By Jeff Luse
The issue of climate change, which was once dominated by the Left, has found a conservative champion in Utah Republican John Curtis. Curtis, who first assumed office in 2017, represents the youngest district in the nation—with the average citizen being 26. Since his election, Curtis has introduced a number of energy and climate related bills that protect our natural resources and promote low carbon energy.
While Curtis’ efforts have shown that Republicans care about the climate, he recognizes that the GOP has to do better job at articulating solutions. Speaking on Facebook Live, Curtis said, “One of my biggest regrets is that conservatives are branded as not caring about the plant which is not true at all, we’ve just done a terrible job of talking about it and positioning ourselves.”
Curtis continued by saying, “One of my missions is to let it be known that conservatives do care and that we have great ideas—ideas that would help in a dramatic fashion to improve our environment and take care of the environment in a better way.”
In terms of climate solutions, Rep. Curtis believes that issue can often become overly complicated when some of the necessary technology already exists.
“If the goal is to reduce carbon in the air, we have something right in front of us [nuclear energy] that will dramatically change that equation.”
Even though it is safe, reliable, and our largest source of clean energy, nuclear has historically been met with opposition by the Left and environmental groups which has resulted in many nuclear plants across the nation closing.
When asked about his thoughts on the Biden administration’s efforts to address climate change, Curtis showed concern. “I wish that President Biden would slow down long enough to bring Republicans with him. The problem with executive orders is that you don’t even give Republicans a chance to step up to the table and be a part of a solution.”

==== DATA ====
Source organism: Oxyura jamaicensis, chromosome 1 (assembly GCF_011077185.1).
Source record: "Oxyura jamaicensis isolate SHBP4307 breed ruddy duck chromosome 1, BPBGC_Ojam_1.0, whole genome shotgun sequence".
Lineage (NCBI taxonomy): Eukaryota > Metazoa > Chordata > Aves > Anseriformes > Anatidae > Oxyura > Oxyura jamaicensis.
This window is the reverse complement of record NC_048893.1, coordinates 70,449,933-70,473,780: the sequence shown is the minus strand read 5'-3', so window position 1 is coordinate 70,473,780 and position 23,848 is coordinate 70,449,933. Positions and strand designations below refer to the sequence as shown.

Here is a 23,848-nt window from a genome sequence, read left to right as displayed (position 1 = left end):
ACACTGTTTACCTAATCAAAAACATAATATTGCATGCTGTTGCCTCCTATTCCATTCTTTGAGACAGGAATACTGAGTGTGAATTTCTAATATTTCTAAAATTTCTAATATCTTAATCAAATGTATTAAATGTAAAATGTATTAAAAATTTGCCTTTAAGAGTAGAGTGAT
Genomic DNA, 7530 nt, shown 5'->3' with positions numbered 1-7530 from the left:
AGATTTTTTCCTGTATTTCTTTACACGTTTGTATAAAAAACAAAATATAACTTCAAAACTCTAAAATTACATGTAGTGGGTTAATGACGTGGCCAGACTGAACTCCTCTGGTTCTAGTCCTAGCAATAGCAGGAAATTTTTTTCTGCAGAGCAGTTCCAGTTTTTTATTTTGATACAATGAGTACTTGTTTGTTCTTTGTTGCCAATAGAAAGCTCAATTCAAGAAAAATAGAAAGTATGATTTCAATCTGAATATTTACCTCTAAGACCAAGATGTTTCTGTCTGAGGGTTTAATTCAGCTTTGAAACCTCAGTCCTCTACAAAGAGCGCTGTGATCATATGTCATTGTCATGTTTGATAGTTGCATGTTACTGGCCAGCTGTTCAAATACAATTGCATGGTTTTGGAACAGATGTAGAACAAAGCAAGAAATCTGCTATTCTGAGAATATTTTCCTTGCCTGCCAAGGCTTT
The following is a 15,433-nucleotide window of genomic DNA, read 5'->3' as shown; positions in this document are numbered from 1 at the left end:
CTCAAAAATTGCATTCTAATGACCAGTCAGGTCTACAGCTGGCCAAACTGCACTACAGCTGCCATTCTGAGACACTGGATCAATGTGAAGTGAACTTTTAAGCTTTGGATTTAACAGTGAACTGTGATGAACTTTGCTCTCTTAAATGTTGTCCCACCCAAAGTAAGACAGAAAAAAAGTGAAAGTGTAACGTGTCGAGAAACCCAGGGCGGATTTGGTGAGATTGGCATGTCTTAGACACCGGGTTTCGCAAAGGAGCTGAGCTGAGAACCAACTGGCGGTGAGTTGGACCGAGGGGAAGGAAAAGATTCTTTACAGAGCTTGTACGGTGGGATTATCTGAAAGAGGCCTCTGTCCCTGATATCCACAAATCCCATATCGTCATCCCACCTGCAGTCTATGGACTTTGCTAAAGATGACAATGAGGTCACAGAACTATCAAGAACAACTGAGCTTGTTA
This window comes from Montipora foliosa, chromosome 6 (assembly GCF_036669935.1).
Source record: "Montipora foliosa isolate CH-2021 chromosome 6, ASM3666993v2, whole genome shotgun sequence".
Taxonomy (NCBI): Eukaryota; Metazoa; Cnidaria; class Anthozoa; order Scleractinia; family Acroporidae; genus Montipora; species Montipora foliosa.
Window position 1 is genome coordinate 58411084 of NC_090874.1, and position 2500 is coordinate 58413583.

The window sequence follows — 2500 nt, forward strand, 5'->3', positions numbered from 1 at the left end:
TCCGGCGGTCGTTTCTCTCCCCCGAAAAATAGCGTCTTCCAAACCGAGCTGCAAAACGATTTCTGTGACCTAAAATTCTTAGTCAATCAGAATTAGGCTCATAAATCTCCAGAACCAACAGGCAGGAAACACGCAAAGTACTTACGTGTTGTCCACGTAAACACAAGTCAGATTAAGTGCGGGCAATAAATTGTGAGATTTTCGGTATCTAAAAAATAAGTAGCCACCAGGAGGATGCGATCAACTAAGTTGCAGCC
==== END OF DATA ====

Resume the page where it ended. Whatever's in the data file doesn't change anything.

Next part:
Instead of relying on executive orders that can change administration to administration, Curtis views bipartisan consensus in Congress as a better method to drive climate policy. Despite disagreements, Rep. Curtis still remains optimistic that both sides can work together.
“What we need is thoughtful people on both the right and the left to come together and find solutions that we can agree on that meet the end goal [of reducing pollutants in the air].”
Coming together to solve the issue of climate change will not only produce lasting solutions, but it will also make better stewards of citizens.
“I regret that we have what I call a culture of shaming which is you can never be good enough, you can never do enough. I’d love to turn that to a culture of rewarding and rewarding people for even small things that they do so that they become addicted to being better stewards.”
In space as important as climate policy, Rep. Curtis has shown that conservative leadership is possible. His passion and dedication to the topic has encouraged conservatives to step up and offer solutions.